Come Winter time, Rock Creek Rd. is plowed so you can drive up 6 miles past Tom’s Place to the East Fork / Sno-Park area.  This plowing is paid for by the fees collected at the Sno-Park.  It costs $5/day to park or you can get a season pass for $25.  It’s well worth it.  Don’t even consider poaching unless you want bad karma and a $94.50 ticket.  Beyond the Sno-Park, Rock Creek Rd. is gated shut and it’s open to nordic skiers, snowshoers, and other non-motorized Winter users looking to access backcountry skiing, etc.  Rock Creek Lodge remains open with limited hours during the Winter, and often shuttles people to/from the lodge via snowmobile.  Note: Snowmobiling is NOT allowed other than in conjunction with the lodge’s operations.  Once there’s enough snow, they also groom the road and a small network of nordic trails with fresh corduroy under permit from the Forest Service.  They offer great dinners and xc skiing – you should check it out.

So how does all this relate to fat bikes??  In two ways:

First, there is a summer trail that travels along the creek, all the way to Rock Creek Lake.  In the Winter, it gets packed by snowshoers and hikers.  When conditions are right, it’s one of the best snow singletrack trails you’ll encounter in the whole region.  Lots of small bridges, some technical sections, but mostly smooth, flowing goodness with a remote feeling you don’t get here in the busy season (the campgrounds that the trail passes through are bustling all Summer long).  Because it’s never groomed, it remains legal to fat bikes all Winter.

Second, there’s a window every Winter (in recent years, a fairly large window) where Rock Creek Rd has enough snow to ski, snowshoe, fat bike, etc – but not enough to groom.   During this time frame, when the road is packed via human and snowmobile power, it is legal to fat bike.  Just like everywhere else in the Inyo NF, once grooming has commenced for the season, fat biking is explicitly prohibited. 

In some parts of the Inyo, there are online grooming reports, like this one – which helps keep track of legal fat biking opportunities.  There is no online grooming report for Rock Creek Rd.  We recommend riding the snow singletrack, but if you intend to ride on the road, please call Rock Creek Lodge to confirm whether or not grooming has begun for the season. .  They are super friendly and well-versed in fat biking.  They’ll let you know the grooming status and if conditions are welcoming to fat bikes.  There might be times when it is “legal” to ride, but they’d prefer we don’t based on conditions – PLEASE RESPECT their requests.  We want to foster a good relationship with the lodge and all user groups – so please ride RESPONSIBLY and LEGALLY.

In addition,  if you do ride the road, make sure to extend courtesy to all other user groups, stay to the right, and in snowmobile tracks when possible.  Stay in control, and use proper etiquette when passing other users on the descent.  Basically, use common sense!!

Ok.  So now that all that jazz has been discussed, get up there.  It is stellar.  Definitely worth the half hour drive from Mammoth and $5.

  • Ride Type: Out and Back
  • Difficulty: Mostly non-technical (some rock gardens and many bridges keep you on your toes), moderate to heavy exertion based on conditions
  • Time of Year: Anytime after it’s snowed and been human-packed for the singletrack portions, and before snow grooming has begun on the Rock Creek Rd. portions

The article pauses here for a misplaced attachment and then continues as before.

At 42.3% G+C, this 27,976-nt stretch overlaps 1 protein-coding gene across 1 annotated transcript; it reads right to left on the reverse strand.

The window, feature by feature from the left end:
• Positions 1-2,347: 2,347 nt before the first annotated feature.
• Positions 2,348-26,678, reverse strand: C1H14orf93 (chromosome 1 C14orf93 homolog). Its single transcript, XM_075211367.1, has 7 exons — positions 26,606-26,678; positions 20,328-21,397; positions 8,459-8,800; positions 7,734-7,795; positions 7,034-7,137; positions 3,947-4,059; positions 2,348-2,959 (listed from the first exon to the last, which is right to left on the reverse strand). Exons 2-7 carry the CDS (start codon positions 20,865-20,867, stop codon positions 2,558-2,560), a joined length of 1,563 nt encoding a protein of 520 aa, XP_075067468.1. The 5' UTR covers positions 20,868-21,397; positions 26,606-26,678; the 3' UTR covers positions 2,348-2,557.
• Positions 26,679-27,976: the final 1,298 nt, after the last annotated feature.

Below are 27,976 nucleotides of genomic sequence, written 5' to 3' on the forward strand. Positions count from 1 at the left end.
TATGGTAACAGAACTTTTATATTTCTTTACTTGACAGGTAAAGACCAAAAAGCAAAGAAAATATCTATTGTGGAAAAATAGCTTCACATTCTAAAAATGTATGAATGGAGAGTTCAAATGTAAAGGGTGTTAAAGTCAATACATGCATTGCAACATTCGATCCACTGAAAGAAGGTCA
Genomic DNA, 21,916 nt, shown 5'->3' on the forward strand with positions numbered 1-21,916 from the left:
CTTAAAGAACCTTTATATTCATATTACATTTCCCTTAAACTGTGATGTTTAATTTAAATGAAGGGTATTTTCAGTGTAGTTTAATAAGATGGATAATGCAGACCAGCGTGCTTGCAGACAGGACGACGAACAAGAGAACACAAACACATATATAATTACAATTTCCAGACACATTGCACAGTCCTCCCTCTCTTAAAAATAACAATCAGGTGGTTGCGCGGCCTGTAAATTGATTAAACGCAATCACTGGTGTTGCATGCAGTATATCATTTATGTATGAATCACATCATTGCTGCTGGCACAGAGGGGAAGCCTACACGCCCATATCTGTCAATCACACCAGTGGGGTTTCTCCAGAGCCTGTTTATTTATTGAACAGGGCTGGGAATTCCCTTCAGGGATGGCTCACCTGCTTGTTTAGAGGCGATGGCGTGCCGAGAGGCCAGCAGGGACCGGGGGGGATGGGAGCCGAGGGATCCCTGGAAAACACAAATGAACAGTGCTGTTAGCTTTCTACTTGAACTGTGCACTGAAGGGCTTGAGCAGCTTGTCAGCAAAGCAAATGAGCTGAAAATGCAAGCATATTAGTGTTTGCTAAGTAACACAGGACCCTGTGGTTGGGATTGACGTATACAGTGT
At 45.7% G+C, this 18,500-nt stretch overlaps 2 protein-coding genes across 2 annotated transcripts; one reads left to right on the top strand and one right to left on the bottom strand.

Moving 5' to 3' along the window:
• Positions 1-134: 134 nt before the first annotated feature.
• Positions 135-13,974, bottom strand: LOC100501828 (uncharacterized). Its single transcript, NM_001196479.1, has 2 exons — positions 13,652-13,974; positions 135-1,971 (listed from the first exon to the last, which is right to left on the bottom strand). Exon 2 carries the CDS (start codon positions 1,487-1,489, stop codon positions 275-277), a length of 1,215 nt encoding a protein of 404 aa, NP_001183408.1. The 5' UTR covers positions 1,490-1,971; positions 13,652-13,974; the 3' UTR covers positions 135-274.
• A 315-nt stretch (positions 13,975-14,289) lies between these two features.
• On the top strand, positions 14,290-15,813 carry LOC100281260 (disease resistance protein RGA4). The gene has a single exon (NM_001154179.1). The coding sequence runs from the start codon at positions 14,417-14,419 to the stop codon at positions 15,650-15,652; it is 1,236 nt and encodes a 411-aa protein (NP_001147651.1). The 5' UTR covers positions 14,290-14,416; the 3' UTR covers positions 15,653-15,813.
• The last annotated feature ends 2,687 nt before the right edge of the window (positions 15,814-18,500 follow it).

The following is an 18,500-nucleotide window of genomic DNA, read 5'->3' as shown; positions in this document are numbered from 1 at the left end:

• Terrain/Conditions: Singletrack / Wide road
  • Access: From Mammoth, take Highway 395 south approximately 19 miles, and exit at Tom’s Place.  Drive up Rock Creek road approximately 6 miles to the Sno-Park at the winter road closure.  Park here, put $5 in the envelope at the kiosk, and put the stub on your dashboard.  
  • Length: 9.8 miles
  • Approx. Time: 1.5 – 2.5 hours
  • Lowest Elevation: 8,865′
  • Highest Elevation: 9,743′
  • Total Elevation Gain: 927’′
  • Bike Recommendation: Fat Bike only with 10psi or less tire pressure
  • GPX File: Available by contacting us

Turn By Turn Directions: – We are not listing directions for this one.  We’d prefer you get the GPX file from us so we can discuss the route and current conditions.  We are privileged to ride in this area, and need to make sure it’s ridden responsibly and legally.

Rock Creek Canyon Map.

Rock Creek Canyon Map.

Rock Creek Canyon Elevation Profile.

Rock Creek Canyon Elevation Profile.

Rock Creek Sno-Park

Rock Creek Sno-Park

Don't forget to pay your $5!

Don’t forget to pay your $5!

Taking a break at Rock Creek Lodge

Taking a break at Rock Creek Lodge

Along the singletrack trail to Rock Creek Lake.

Along the singletrack trail to Rock Creek Lake.

Peaceful and beautiful - taking a break near Pie in the Sky

Peaceful and beautiful – taking a break near Pie in the Sky

A snow-covered Rock Creek Lake in the background

A snow-covered Rock Creek Lake in the background

The road from Rock Creek Lake to Mosquito Flats.

The road from Rock Creek Lake to Mosquito Flats.


Fattie Style Singletrack Snow Riding on Uptown Downtown Loop

Dirty Teeth – Alan's Mountain Biking Adventures

Yesterday was blast and day of firsts for many Fat Bike Mammoth peeps.  Last year, a couple of us started snowshoe “fatpacking” the 4.25 mile Uptown/Downtown loop (up to the Earthquake Fault and back).  Then we’d reap the reward of our efforts by riding bikes on the glorious snow singletrack.  This year, we’re doing the same thing except for one extra ingredient – a local friend and Fat Bike Mammoth’er is now renting bikes 🙂

Getting ready to roll out in the Community Center Parking Lot Getting ready to roll out in the Community Center Parking Lot

*PLUG – if you wanna ride a fat bike, give Jen a call/text – she’s got the goods – 760-914-0675

Sooo… instead of just two or three of us getting the stoke of riding the shreddiest snow singletrack around, we were able to share it with 12 people yesterday!!  That may not seem like a lot, but for a small mountain biking/fat biking club…